### Transcription of Appendix E: Sample Laboratory Report - Physics at …

1 **Appendix** E: **Sample** **Laboratory** **Report** There is no set length for a problem **Report** but experience shows good reports are typically four pages long. Graphs and photocopies of your lab journal make up additional pages. Complete reports will include the terminology and the mathematics relevant to the problem at hand. Your **Report** should be a clear, concise, logical, and honest interpretation of your experience. You will be graded based on how well you demonstrate your understanding of the **Physics** . Because technical communication is so important, neatness, and correct grammar and spelling are required and will be reflected on your grade. Note: As with Problem 1 of Lab 1, the double vertical bars indicate an explanation of that part of the **Report** . These comments are not part of the actual **Report** .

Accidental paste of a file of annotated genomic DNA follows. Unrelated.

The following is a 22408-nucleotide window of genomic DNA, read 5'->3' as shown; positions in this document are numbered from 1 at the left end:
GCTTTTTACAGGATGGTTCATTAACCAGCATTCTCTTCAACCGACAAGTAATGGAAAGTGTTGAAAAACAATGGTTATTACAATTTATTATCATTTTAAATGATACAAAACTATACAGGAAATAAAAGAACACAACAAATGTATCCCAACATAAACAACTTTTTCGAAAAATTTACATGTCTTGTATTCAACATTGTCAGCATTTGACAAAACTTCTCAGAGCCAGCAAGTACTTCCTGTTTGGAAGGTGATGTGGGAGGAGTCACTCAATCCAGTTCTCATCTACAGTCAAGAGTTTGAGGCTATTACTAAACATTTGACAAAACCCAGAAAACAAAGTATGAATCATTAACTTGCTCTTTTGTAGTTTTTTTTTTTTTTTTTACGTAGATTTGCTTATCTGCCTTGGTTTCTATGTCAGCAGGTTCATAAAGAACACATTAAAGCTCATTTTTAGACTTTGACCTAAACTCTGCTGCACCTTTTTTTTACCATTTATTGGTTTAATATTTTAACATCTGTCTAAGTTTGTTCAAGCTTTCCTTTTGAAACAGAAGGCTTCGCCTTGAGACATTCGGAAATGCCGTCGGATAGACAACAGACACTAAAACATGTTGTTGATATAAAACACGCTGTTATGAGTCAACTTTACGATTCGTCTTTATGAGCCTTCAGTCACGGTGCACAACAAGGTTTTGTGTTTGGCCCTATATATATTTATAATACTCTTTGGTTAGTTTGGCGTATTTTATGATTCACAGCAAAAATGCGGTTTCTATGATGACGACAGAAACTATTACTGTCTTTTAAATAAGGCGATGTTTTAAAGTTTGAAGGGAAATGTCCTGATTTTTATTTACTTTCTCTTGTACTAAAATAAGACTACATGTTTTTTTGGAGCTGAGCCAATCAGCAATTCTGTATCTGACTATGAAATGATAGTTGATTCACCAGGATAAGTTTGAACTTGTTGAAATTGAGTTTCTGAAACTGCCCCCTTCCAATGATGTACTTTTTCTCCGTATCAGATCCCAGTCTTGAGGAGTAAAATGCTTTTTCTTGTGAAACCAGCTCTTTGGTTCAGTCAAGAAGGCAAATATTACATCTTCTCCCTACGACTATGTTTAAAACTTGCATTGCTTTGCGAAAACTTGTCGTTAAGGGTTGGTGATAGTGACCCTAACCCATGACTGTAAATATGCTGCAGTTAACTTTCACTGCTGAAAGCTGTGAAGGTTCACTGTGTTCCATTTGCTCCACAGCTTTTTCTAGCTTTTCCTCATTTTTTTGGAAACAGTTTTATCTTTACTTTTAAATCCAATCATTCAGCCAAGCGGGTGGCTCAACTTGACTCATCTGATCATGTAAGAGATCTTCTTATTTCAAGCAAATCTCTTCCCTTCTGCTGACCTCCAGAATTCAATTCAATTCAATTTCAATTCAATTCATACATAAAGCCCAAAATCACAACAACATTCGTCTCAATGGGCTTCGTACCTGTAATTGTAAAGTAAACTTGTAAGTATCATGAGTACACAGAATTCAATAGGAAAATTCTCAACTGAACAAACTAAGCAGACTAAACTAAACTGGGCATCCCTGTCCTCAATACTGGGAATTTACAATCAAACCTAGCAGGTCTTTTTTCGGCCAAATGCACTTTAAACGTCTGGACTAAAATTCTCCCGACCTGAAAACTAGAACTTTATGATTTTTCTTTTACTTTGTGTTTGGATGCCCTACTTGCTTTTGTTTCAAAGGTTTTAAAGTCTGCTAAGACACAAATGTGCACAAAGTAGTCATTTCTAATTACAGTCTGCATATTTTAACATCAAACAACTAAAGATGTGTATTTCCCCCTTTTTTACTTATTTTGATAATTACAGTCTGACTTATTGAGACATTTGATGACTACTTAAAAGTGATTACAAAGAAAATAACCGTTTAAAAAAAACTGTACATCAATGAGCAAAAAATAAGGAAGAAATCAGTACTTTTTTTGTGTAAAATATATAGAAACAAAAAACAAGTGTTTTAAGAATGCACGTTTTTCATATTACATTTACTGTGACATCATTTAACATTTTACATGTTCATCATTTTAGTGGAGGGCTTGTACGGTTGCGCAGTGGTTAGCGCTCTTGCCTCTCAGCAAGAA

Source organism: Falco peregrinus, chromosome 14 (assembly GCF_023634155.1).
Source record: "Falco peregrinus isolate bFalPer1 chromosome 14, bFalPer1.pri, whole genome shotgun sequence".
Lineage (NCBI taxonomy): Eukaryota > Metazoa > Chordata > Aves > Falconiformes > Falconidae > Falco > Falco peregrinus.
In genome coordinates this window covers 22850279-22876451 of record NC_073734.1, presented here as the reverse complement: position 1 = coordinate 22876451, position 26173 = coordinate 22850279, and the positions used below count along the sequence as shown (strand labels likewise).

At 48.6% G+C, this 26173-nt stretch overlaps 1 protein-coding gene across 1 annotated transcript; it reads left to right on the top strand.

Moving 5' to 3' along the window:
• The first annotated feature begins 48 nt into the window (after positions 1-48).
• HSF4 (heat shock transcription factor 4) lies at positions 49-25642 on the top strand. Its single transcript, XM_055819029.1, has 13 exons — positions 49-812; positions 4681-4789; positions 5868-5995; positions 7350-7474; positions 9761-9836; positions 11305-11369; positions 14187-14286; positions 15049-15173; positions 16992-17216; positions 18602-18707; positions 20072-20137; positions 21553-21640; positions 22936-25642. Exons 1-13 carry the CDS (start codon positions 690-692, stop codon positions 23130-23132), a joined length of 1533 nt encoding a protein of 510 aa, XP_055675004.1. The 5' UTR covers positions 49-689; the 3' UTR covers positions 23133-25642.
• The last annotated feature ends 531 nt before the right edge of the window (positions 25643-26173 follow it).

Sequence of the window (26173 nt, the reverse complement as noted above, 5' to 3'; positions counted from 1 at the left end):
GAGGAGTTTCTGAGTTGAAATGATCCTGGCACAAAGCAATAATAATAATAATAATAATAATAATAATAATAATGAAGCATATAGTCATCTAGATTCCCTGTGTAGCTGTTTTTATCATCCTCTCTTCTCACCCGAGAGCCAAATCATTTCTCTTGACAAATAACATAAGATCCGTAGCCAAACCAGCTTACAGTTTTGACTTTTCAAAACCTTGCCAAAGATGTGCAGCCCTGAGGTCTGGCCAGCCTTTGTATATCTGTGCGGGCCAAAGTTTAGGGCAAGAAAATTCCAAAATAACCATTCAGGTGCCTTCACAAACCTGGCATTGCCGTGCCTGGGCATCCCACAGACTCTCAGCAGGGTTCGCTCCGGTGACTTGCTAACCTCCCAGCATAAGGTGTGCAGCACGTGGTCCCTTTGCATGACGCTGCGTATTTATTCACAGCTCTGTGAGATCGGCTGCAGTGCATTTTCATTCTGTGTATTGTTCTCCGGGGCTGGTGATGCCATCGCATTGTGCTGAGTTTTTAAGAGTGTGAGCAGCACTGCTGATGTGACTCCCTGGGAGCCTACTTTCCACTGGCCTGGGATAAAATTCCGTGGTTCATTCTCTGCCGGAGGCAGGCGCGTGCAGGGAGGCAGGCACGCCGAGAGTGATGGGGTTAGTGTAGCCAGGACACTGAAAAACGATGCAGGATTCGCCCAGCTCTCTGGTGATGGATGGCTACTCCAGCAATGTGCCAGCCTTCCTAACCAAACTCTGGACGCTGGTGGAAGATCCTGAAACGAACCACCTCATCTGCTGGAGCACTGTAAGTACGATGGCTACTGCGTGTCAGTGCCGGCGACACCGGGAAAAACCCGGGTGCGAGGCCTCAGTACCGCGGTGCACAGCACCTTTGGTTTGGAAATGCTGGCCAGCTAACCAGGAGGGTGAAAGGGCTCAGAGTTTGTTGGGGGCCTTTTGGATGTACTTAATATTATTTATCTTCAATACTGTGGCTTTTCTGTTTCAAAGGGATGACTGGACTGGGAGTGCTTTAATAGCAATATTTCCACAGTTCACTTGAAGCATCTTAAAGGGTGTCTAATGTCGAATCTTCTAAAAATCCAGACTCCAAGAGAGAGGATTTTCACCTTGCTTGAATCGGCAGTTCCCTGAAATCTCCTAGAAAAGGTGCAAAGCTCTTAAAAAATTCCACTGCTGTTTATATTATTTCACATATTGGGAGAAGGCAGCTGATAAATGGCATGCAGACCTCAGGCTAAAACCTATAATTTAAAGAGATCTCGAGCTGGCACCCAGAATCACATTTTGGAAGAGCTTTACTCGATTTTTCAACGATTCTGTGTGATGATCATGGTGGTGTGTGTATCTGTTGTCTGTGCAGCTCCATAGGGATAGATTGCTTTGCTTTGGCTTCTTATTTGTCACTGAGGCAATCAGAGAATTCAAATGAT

2 Usually a lab **Report** consists of the following parts: - Title, - Statement of the Problem, - Prediction, - Experiment and Results, - Conclusions, - References. In this **Appendix** there are three **Sample** lab reports, which are based on the actual lab reports written by students who took this course before. Our main goal of putting them here is to give you some information about writing lab reports. Basically, any lab **Report** is a simplified version of a research paper or technical **Report** . Therefore, it is written in a scientific style and it has the same main parts as a research paper/technical **Report** . As you go from #1 to #3, you'll notice the improvement in the quality of the **samples** . This is typical level of improvement of the students taking this course. Your goal is to be able to write such lab reports as **Sample** #3 after completing this course.